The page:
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Editorial Archives The Altamont Enterprise, December 22, 2011
People talk a lot about giving at Christmastime. Usually, we Americans focus on buying gifts. The National Retail Foundation estimates we’ll spend over $469 billion this year on Christmas shopping.
Some other kinds of giving cost less and mean more. We’ve devoted a big chunk of our front page this week to a story about an unusual kind of giving. A Guilderland High School senior, Michael Morawski, has given countless hours to transcribing children’s books into Braille for the blind in Malawi.
He credits those who have helped him like the Guilderland wrestling team, which he describes as “almost like a family” for his generosity. “All these people are helping me,” he said. “I wanted to help people that didn’t have what I have.”
His sincerity and dedication are inspiring.
His sentiments are familiar to Morawski’s teacher, Michelle Martin. A special education teacher, she used to be a social worker and she believes community service is good for her students.
“Helping others makes us feel good,” she said.
What an important lesson to learn. We believe it will stand Martin’s students in good stead for a lifetime.
But the way in which this particular service project came to Martin and Morawski is a lesson in itself. It came by way of teaching assistant Ginny Pieck and her daughter, Stephanie. A Guilderland graduate, Stephanie Pieck has gone on to become a concert pianist, performing across the United States and in Europe. She also teaches piano and has created her own series of books where each tune is written in both ink and Braille.
The fact that she was born blind has never stood in the way of her accomplishments. “She would just learn in a different way,” said her mother, giving this example from Stephanie’s childhood: “What’s a mountain? We put on our hiking boots and climbed one; then she knew.”
As a toddler, Stephanie visited the Altamont Fair and enjoyed patting the goats, her mother recalled. “I wanted her to learn to walk without holding my hand. A horse would be too dangerous, so we got a goat.”
Stephanie went on to raise two national champions and started a newsletter for blind people who raise goats that reached those in 10 different countries. This led to her correspondence with a Pentecostal bishop in Malawi, Moyawalero M. Mandala.
Stephanie started sending him books and papers and now there’s a library in Balaka on the Rivi-Rivi River named for her.
“In much of the Third World,” said Stephanie, “there’s a tremendous stigma; it’s shameful to be a person with a disability. Blind people are hidden in their homes, so as not to bring shame to their families, or they are led around the streets to beg. The bishop was disheartened by this. He went from village to village, gathering the blind together to teach them gardening, or animal husbandry.”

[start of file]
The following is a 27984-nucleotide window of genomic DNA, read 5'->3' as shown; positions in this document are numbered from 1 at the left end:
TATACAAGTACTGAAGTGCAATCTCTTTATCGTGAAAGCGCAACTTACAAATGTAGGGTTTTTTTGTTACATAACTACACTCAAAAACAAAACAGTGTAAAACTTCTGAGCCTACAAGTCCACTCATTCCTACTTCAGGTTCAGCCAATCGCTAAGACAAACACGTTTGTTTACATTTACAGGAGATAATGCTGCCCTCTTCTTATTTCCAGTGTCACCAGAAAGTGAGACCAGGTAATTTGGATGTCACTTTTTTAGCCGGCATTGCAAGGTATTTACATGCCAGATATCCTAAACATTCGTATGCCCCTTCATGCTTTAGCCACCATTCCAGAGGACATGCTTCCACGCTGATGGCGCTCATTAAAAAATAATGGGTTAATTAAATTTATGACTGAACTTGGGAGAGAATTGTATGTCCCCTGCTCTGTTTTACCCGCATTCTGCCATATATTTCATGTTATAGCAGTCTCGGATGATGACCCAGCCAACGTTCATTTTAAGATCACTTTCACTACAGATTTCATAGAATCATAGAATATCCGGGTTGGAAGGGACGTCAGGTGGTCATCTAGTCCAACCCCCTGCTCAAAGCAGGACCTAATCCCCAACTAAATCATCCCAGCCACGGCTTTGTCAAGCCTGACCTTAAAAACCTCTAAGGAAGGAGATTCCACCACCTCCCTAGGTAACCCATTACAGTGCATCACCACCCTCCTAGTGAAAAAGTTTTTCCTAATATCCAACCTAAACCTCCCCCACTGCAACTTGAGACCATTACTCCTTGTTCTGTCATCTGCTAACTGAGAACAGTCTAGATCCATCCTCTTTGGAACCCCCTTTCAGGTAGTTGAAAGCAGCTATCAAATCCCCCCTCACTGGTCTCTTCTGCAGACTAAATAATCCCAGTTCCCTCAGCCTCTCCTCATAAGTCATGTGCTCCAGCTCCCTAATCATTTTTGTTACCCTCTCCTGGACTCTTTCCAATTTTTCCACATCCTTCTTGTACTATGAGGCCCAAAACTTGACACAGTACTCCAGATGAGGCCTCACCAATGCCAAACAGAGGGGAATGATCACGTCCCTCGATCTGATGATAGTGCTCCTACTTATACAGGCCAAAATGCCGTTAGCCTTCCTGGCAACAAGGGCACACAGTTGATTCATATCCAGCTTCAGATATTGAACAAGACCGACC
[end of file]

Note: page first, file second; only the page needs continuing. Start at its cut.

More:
When the bishop found out Stephanie was a teacher, he asked her to make cassettes on how to garden and how to cook. She did. And now groups of blind people in Malawi are learning from those tapes basic skills that will allow them to live with dignity and contribute to their communities.
“It’s just not being afraid to try stuff,” said Stephanie.
You have to be able to envision something before you can do it. And you don’t need to be a sighted person to envision. Because of her upbringing and her attitude towards life, Stephanie Pieck has been able to accomplish great things.
Bishop Mandala in Malawi is doing the same for his blind countrymen, giving them the confidence and skills that will allow them to succeed.
The books that Michael Morawski is so painstakingly transcribing into Braille are part of what will help open the world for people he’ll never know. Louis Braille, who was blind himself, invented the raised-dot writing that first allowed blind people to read. Braille, who was blinded as a young child, had parents who gave him every opportunity to succeed, sending him to the National Institute for the Blind in Paris. It was there in the 1820s that he invented the system Morawski is now using to help the Malawians.
“Access to communication in the widest sense is access to knowledge,” said Louis Braille, “and that is vitally important for us if we are not to go on being despised or patronized by condescending sighted people. We do not need pity, nor do we need to be reminded we are vulnerable. We must be treated as equals and communication is the way this can be brought about.”
Pity is easy to give but not very helpful. Giving someone confidence and the means to succeed and contribute to society is much harder but far more worthwhile. That’s what Michelle Martin is doing for her students and that’s what Michael Morawski is doing for people he doesn’t know on the other side of the world.